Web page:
Two out of three Belgian families are not financially resilient, study shows
About 64 percent of Belgians are not financially resilient. It is a combination of a financially unhealthy situation (28 percent) in which people cannot make ends meet with their income, but also of the financially vulnerable (36 percent), who have only a limited savings buffer and are worried about the future. These are the results from a survey by consultant Deloitte among 4,000 Belgians, in collaboration with Ghent University and Argenta bank.
"We are concerned, because it is not a small phenomenon, the challenge is great," said Kasper Peters of Deloitte, when presenting the study. At the same time, it should be noted that this is not a study on poverty. "People with an income of 3,000 euros can also be financially vulnerable," he added.
Deloitte therefore looks at financial health much more broadly than just the sum of income and expenditure, but also from the emotional side of money matters. Because it is a complex concept, the consultant prefers a "holistic" approach, which also looks at savings, debts, planning and skills in addition to income and expenditure.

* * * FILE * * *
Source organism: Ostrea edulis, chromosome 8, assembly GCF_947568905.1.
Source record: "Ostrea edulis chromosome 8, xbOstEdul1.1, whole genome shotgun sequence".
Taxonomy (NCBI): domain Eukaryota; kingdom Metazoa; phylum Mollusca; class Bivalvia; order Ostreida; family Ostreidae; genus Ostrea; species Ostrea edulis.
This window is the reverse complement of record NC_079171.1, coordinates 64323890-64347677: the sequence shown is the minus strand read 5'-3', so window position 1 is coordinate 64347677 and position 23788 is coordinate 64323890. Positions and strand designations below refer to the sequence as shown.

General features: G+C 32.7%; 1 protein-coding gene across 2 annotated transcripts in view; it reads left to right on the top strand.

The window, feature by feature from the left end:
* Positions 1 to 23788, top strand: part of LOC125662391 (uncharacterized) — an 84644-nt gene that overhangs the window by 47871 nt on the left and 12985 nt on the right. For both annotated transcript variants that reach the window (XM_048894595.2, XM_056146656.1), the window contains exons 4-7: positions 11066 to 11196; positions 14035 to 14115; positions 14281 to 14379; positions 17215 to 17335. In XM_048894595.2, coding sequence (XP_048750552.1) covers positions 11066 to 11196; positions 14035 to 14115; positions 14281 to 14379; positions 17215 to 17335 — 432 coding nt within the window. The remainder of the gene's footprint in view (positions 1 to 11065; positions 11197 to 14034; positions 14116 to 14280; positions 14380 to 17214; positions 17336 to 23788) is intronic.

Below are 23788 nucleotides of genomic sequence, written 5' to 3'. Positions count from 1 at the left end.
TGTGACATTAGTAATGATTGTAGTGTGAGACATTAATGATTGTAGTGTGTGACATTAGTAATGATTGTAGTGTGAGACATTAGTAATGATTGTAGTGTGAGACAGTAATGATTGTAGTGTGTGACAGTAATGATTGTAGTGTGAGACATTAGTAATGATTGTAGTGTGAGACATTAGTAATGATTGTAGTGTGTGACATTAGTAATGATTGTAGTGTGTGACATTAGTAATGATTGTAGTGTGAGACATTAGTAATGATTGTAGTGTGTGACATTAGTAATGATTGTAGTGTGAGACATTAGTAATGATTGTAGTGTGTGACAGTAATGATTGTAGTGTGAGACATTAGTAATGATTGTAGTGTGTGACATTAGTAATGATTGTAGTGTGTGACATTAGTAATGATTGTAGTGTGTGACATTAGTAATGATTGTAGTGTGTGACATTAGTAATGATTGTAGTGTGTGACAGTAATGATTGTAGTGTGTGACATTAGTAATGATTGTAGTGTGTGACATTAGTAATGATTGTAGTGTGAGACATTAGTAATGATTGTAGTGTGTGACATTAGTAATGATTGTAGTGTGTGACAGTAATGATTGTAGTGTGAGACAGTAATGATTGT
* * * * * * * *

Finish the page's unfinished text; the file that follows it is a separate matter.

The average Belgian scores 54 out of 100 for financial health, which indicates financial vulnerability. Women, singles and Belgians aged between 35 and 55 are more often financially unhealthy. There are also major regional differences: the Flemish score better than the inhabitants of Brussels, who in turn score better than the Walloons.
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